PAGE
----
Tau Herculis

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Tau Herculis
Hercules Historical View.png
Historical view of the Hercules constellation showing τ as the "northern knee"
Observation data
Epoch J2000      Equinox J2000
Constellation Hercules
Right ascension  16h 19m 44.4368s[1]
Declination 46° 18′ 48.119″[1]
Apparent magnitude (V) 3.89[1]
Spectral type B5 IV[1]
U−B color index -0.57[2]
B−V color index -0.155[2]
Radial velocity (Rv)-13.8[1] km/s
Proper motion (μ) RA: -13.15[1] mas/yr
Dec.: 39.31[1] mas/yr
Parallax (π)10.37 ± 0.53[3] mas
Distance310 ± 20 ly
(96 ± 5 pc)
Absolute magnitude (MV)−0.96[4]
Mass4.9[5] M
Radius3.55±0.19[6] R
Luminosity574[4] L
Surface gravity (log g)4.02±0.05[6] cgs
Temperature15,615±301[6] K
Metallicity [Fe/H]0.15[7] dex
Rotational velocity (v sin i)46[8] km/s
Age1[5] Gyr
Other designations
Rukbalgethi Shemali, τ Her, 22 Her, HR 6092, BD 46° 2169, HD 147394, FK5 608, HIP 79992, SAO 46028, GC 21987, CCDM J16197+4619A
Database references

Coordinates: Sky map 16h 19m 44.437s, +46° 18′ 48.12″

Tau Herculis, Latinized from τ Herculis, is a fourth-magnitude star in the constellation Hercules. It is a blue subgiant star, seven hundred times more luminous than the Sun.


Tau Herculis has a stellar classification B5IV. Its mass is 4.9 times solar.[5] Though its apparent magnitude is only 3.89, like all B-class stars, it is very luminous, boasting a total bolometric luminosity that is 700 times solar.[5] Hipparcos estimated its distance at roughly 96 parsecs from Earth, or 310 ± 20 light years away.

Pole Star[edit]

Small white disks representing the northern stars on a black background, overlaid by a circle showing the position of the north pole over time
The path of the north celestial pole among the stars due to the precession.

Tau Herculis is a visible star located within 1° of the precessional path traced across the celestial sphere by the Earth's North pole. It was the northern pole star around the year 7400 BC, a phenomenon which is expected to reoccur in the year 18,400 due to precession.[5]

The current pole star is, of course, Polaris. Among the 14 stars that could be reasonably[weasel words] considered eventual northern pole stars, Tau Herculis is the dimmest, but only Polaris itself and Thuban are closer to the precessional path.[citation needed]

Preceded by Pole Star Succeeded by
Iota Herculis 18,400 AD Edasich


Its traditional name, Rukbalgethi Shemali, is of Arabic origin and shares certain etymological characteristics with the stars Ruchbah and Zubeneschamali, signifying Hercules' "northern knee".[9]

In Chinese, 七公 (Qī Gōng), meaning Seven Excellencies, refers to an asterism consisting of τ Herculis, 42 Herculis, φ Herculis, χ Herculis, ν1 Boötis, μ1 Boötis and δ Boötis.[10] Consequently, the Chinese name for τ Herculis itself is 七公二 (Qī Gōng èr, English: the Second Star of Seven Excellencies.)[11]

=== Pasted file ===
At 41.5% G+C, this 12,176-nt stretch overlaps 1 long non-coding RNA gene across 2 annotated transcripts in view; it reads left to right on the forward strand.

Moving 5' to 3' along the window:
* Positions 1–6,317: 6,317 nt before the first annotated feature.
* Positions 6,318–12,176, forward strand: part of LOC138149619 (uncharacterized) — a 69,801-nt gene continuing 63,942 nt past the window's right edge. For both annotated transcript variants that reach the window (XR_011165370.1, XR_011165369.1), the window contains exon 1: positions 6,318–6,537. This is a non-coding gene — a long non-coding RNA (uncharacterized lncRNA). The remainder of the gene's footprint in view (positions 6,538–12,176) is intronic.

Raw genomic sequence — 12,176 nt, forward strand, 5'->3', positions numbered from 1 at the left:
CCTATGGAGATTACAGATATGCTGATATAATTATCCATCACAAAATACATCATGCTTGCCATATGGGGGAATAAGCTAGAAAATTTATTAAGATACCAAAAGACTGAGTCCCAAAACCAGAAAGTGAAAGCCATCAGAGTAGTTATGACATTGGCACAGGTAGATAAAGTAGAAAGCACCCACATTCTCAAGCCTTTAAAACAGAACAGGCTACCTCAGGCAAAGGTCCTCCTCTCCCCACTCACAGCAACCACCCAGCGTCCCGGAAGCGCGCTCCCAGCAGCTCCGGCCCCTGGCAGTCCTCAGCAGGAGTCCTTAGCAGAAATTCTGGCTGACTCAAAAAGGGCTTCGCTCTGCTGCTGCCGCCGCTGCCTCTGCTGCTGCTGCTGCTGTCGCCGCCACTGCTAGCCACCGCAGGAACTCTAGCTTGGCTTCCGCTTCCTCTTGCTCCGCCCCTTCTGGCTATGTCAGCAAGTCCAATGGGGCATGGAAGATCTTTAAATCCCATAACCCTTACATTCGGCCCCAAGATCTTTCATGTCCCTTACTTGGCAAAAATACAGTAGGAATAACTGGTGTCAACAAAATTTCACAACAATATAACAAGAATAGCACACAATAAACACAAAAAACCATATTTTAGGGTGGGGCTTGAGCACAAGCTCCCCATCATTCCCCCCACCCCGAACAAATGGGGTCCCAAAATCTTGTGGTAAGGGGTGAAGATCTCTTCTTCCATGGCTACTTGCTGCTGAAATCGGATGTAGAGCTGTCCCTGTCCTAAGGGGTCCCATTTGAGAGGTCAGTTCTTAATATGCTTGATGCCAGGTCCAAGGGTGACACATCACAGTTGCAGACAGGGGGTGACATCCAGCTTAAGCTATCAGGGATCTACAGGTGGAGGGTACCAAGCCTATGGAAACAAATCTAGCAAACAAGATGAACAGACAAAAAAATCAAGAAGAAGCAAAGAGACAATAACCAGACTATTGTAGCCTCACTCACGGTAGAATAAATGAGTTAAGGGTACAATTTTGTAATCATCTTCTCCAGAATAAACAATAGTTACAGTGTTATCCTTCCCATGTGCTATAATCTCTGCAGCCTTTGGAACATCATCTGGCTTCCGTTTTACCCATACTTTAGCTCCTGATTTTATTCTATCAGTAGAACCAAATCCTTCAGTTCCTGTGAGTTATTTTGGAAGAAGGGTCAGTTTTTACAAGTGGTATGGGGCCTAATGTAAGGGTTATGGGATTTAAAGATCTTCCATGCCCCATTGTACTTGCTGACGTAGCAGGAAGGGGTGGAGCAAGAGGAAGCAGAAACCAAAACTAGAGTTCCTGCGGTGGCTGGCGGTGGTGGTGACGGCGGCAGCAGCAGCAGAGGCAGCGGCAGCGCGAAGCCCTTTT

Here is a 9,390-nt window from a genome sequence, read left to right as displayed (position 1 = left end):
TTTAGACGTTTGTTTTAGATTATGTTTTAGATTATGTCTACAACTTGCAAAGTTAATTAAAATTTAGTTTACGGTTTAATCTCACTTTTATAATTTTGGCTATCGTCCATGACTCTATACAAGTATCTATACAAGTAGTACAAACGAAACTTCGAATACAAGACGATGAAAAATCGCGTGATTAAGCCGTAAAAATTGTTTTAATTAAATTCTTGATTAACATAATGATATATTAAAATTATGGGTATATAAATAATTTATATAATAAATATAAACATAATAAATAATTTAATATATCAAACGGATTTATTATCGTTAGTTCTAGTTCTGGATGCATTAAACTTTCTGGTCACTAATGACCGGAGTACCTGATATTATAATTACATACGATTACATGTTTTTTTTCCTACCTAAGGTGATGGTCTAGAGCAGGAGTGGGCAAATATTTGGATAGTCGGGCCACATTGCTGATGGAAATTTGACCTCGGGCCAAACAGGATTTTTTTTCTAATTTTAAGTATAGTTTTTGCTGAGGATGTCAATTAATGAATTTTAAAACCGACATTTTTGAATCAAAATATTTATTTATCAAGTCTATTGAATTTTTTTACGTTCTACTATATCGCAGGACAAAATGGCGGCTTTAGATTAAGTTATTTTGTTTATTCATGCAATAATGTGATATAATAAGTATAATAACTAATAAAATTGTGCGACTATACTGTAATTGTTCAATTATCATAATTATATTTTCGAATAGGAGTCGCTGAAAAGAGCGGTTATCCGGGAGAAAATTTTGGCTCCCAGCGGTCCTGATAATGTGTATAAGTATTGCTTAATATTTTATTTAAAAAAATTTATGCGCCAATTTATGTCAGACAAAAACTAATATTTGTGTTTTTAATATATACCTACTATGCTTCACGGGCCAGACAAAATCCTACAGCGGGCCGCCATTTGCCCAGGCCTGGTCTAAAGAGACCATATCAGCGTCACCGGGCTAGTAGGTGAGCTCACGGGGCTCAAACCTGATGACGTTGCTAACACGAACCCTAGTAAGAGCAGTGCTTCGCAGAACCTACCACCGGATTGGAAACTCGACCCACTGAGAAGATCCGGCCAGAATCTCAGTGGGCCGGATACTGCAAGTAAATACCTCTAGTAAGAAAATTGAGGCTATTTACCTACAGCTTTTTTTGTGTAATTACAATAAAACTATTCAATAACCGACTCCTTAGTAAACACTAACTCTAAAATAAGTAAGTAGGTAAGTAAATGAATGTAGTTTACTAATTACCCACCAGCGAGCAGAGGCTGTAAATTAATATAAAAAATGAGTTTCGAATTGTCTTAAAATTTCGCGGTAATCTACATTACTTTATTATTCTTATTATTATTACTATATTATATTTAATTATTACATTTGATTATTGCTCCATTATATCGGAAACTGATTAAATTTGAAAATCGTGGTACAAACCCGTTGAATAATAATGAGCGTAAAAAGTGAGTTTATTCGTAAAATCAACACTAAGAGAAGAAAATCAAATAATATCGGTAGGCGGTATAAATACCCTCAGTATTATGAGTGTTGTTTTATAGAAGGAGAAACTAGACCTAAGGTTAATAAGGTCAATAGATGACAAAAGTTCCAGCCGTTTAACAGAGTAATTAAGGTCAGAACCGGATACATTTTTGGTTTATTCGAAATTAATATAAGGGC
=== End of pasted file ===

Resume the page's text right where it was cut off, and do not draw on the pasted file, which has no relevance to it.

1. ^ a b c d e f g "* tau Her". SIMBAD. Centre de données astronomiques de Strasbourg. Retrieved 2010-06-10.
  2. ^ a b Mermilliod, J.-C. (1986), "Compilation of Eggen's UBV data, transformed to UBV (unpublished)", Catalogue of Eggen's UBV Data, SIMBAD, Bibcode:1986EgUBV........0M
  3. ^ Perryman, M. A. C.; et al. (1997), "The Hipparcos Catalogue", Astronomy & Astrophysics, 323: L49–L52, Bibcode:1997A&A...323L..49P
  4. ^ a b Anderson, E.; Francis, Ch. (2012), "XHIP: An extended hipparcos compilation", Astronomy Letters, 38 (5): 331, arXiv:1108.4971, Bibcode:2012AstL...38..331A, doi:10.1134/S1063773712050015.
  5. ^ a b c d e Kaler, James B., "TAU HER (Tau Herculis)", Stars, University of Illinois, retrieved 2018-04-27
  6. ^ a b c Fitzpatrick, E. L.; Massa, D. (March 2005), "Determining the Physical Properties of the B Stars. II. Calibration of Synthetic Photometry", The Astronomical Journal, 129 (3): 1642–1662, arXiv:astro-ph/0412542, Bibcode:2005AJ....129.1642F, doi:10.1086/427855
  7. ^ Smith, K. C.; Dworetsky, M. M. (1993), "Elemental Abundances in Normal Late B-Stars and Hgmn-Stars from Co-Added IUE Spectra - Part One - Iron Peak Elements", Astronomy and Astrophysics, 274 (2): 335, Bibcode:1993A&A...274..335S
  8. ^ Royer, F.; et al. (2002), "Rotational velocities of A-type stars in the northern hemisphere. II. Measurement of v sin i in the northern hemisphere", Astronomy and Astrophysics, 393 (3): 897–911, arXiv:astro-ph/0205255, Bibcode:2002A&A...393..897R, doi:10.1051/0004-6361:20020943
  9. ^ Kurt Vonnegut. "Constellations: Hercules 'the Strongman'". The BBC (British Broadcasting Corporation). Retrieved 2010-11-14.
  10. ^ (in Chinese) 中國星座神話, written by 陳久金. Published by 台灣書房出版有限公司, 2005, ISBN 978-986-7332-25-7.
  11. ^ (in Chinese) AEEA (Activities of Exhibition and Education in Astronomy) 天文教育資訊網 2006 年 6 月 26 日